the chemical compounds and it can improve the taste of coffee beverage. our results suggest that the light semi-dry coffee could be the best coffee beverage to protect cells against oxidative damage.001).02g% semi-dry and natural coffee brews with different roasting degrees
The reducing substances decreased with the degree of roasting (p<0. 19. Gouvêa et al..
TABLE 4 .39% in semi-dry and 10.05) as compared to other samples.08% in the natural coffee. Our results indicate that we have compared coffee samples with the same concentration. taste. 25(2): 387-393.
TABLE 2 .
but the antioxidant activity decreased with roasting. Gouvêa et al. From our data it could be seen that the light coffee presented the highest antioxidant activity (p<0.
TABLE 5 . As demonstrated in Table 6 the coffee beverages inhibit lipid damage caused by hydroxyl radicals at the concentrations of 0. which are lost or undergone pyrolysis when more severe thermal conditions are applied. but is the result of the action of several polyphenolic constituents.
present work.01. they demonstrated a decrease in the antioxidant capacity of coffee brews with an increase in the extent of roasting. that showed a significantly lesser antioxidant activity than the other samples (p<0.0 and 10. It seems that the relationship between the antioxidant activity and the degree of roasting vary according to the type of coffee. 22]. AMES & GORDON  and RICHELLI. A lesser literature agreement is found when the roasting degree is compared [2.  found the highest antioxidant activity in the medium-dark roasted coffee brews.Antioxidant activity using the guaicol decolarization method of semi-dry and natural coffee brews with different roasting degrees and concentrations
loss of polyphenolic compounds.459g% for the dark. such as Maillard reaction products. roasting conditions.Antioxidant activity of coffee brews. RICHELLE. can be achieved by the ingestion of 200mL of a coffee brew in the concentrations of the experimentally IC obtained. 200. At any degree of roasting. NICOLI et al.447g% for the light. 25(2): 387-393. Aliment. TAVAZZI & OFFORD  also observed that coffee brews can protect against lipid oxidation. 20. On the other hand DEL CASTILLO. TAVAZZI & OFFORD  found differences between the highest antioxidant activity in relation to the degree of roasting. the antioxidant activity of semi-dry and natural coffees were quite similar.05). 3. The values for the natural coffee were: 0. The IC for the semi-dry coffee was: 0. The increase in the reducing substances of the medium semi-dry samples could arise from the formation of low molecular weight thermolysis products. Tecnol. particularly decreased after roasting . However their L. except for the medium semi-dry coffee samples. 1. No significant difference was observed in the capacity to inhibit lipid peroxidation in either type of coffee processing. the IC . an inverse correlation was observed between the capacities of coffee brews to inhibit lipid peroxidation and the degree of roasting.453g% for the medium and 0.432g% for the light. and 0.1. 2005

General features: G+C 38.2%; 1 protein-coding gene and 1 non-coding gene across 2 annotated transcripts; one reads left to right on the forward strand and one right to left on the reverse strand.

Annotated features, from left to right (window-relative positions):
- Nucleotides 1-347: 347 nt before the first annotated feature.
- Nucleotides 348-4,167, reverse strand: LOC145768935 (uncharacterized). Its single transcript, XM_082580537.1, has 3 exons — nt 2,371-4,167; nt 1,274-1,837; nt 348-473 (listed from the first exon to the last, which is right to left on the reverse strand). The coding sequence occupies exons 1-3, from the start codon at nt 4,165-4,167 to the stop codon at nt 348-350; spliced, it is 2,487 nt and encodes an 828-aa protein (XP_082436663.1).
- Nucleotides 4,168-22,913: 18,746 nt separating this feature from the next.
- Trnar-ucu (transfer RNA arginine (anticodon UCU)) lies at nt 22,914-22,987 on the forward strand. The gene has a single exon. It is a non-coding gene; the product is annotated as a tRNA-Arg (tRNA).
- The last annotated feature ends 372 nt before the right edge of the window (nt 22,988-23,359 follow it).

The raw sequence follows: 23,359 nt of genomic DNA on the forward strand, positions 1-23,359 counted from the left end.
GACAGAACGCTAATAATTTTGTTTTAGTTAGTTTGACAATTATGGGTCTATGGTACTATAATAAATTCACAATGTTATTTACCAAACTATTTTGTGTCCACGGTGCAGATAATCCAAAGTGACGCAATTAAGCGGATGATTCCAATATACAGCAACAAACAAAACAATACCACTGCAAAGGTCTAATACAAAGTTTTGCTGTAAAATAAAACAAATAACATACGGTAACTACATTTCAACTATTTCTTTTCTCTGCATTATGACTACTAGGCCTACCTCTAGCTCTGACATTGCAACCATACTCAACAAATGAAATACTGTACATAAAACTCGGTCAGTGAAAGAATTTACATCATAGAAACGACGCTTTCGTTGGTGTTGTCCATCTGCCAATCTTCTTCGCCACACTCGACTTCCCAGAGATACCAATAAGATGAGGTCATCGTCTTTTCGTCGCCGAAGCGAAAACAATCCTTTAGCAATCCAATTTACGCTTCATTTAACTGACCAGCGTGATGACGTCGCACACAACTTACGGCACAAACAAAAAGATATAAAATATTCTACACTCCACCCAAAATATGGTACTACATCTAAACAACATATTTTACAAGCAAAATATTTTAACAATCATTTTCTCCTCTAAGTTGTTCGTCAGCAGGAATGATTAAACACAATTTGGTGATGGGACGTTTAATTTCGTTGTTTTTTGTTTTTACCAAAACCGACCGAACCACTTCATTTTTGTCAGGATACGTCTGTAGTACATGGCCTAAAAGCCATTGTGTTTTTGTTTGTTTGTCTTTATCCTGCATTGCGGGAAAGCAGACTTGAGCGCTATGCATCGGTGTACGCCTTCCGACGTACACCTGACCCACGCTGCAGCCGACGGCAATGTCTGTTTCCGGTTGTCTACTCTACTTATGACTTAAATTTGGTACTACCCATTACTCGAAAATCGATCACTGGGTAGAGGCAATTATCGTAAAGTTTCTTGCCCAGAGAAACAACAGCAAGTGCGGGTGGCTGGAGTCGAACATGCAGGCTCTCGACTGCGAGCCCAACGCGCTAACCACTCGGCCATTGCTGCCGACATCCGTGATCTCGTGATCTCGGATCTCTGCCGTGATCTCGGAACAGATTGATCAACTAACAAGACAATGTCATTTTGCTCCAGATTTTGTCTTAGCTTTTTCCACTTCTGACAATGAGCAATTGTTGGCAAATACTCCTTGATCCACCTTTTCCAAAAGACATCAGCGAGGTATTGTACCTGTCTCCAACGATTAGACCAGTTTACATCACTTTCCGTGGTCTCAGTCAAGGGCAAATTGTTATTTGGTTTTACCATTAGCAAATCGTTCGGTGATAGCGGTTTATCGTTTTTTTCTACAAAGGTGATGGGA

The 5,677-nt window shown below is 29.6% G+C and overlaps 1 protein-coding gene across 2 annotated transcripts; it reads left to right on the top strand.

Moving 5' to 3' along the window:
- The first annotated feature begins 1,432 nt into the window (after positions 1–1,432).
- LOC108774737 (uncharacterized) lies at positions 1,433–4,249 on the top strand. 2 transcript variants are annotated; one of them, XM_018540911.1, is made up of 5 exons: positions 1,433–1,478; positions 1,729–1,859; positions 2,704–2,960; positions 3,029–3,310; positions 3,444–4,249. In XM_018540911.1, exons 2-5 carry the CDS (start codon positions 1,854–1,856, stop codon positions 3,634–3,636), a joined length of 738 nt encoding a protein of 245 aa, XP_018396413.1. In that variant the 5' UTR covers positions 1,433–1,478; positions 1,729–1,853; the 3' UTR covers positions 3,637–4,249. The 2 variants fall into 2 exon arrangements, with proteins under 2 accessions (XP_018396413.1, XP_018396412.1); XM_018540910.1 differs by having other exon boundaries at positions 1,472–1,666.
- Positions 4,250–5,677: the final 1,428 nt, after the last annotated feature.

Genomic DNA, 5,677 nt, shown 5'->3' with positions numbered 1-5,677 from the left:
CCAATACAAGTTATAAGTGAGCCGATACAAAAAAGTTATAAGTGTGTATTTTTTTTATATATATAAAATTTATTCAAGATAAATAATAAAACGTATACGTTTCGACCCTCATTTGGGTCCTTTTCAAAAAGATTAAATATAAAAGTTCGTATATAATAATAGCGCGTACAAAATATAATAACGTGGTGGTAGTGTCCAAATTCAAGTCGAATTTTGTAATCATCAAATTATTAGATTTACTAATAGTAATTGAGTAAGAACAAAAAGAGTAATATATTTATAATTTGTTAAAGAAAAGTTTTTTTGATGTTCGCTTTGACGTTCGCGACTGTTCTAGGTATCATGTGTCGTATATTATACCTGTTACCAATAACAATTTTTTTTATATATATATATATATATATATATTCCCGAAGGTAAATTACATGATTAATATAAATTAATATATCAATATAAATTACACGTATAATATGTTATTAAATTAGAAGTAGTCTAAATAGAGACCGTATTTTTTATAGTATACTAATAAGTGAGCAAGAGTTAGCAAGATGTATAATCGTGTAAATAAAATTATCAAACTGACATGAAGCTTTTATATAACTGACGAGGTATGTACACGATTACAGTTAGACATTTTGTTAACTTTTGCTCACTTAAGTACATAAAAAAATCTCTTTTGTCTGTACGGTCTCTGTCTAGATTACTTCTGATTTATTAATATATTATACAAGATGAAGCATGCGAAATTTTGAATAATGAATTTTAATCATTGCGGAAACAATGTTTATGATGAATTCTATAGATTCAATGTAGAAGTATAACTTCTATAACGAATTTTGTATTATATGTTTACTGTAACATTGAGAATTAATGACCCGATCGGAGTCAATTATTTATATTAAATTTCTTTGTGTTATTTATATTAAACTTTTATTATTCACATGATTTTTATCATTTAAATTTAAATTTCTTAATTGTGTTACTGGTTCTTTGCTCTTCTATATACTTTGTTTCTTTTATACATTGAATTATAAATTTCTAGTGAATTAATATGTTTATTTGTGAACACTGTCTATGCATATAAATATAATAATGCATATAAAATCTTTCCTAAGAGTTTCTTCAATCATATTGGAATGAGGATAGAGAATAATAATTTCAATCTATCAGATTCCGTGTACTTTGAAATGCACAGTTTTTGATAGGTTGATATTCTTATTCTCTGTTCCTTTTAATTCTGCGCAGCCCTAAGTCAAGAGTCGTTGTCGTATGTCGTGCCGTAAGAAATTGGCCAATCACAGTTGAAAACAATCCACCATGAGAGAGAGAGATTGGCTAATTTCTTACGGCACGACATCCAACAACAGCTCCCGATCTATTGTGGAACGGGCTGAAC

. The behavior of antioxidant activity depending on the degree of roasting can probably be attributed to the
5 0 5 0 5 0
TABLE 6 . As the coffee brew administered to rats corresponds to the ingestion of 200mL of a 10g% coffee brew by a 70-kg-person. 0.000ppm. and b* CIE parameters closely matched to our light-roasted coffee parameters. The reducing substances decreasing could be probably due to the different content of polyphenol compounds in the samples studied.. Campinas. Our results also showed that coffee beverages maintained high antioxidant activity even at lower concentrations than those consumed daily by a modest coffee drinker. a*. and to the successive formation of other antioxidant compounds. abr. 7.000 and 20. achieved with light natural coffee. They suggest that this capacity is not due to a single polyphenolic compound. The BHT showed a maximum inhibition of guaicol oxidation of 56. 0.01). Our antioxidant activity was inversely correlated to the degree of roasting.0g%. In an assay involving measuring low-density lipoproteins oxidation.435g% for the medium.01g% presented no capacity to inhibit lipid peroxidation.94%.-jun.
Ciênc. 2. 15. 0. to the loss of polyphenols with roasting.79%.479g% for the dark. extraction procedure and antioxidant assay. All of the coffee brews presented a high antioxidant activity in all tested concentrations. respectively. except for the dark natural. Results of Table 5 show the effect of roasting in the antioxidant activity of different concentrations of coffee brews. It could be attributed. The concentration of 0. 15]. the same result found by ANESE & NICOLI  in ready-to-drink coffee brews. at least in part. in theory. and coffee brew maximum inhibition was 43.Inhibition of lipid peroxidation by semi-dry and natural coffee brews with different roasting degrees and concentration
The antioxidant activity found in the present work is dose-dependent and it agrees with previous reports [7.
P. NDIAYE. C. when the linoleic acid peroxidation in micelles decreased with increased roasting. B. 1505-13. at least in part. 261S267S. 5. PAZ DE PENA. NICOLI. KRUMOVA. n..H. M. OAK. v. BORRELLI. C. S. In vitro antioxidant and ex vivo protective activities of green and roasted coffee. ANDUEZA.Antioxidant activity of coffee brews. p. ANESE. p. LE QUÉRÉ. J.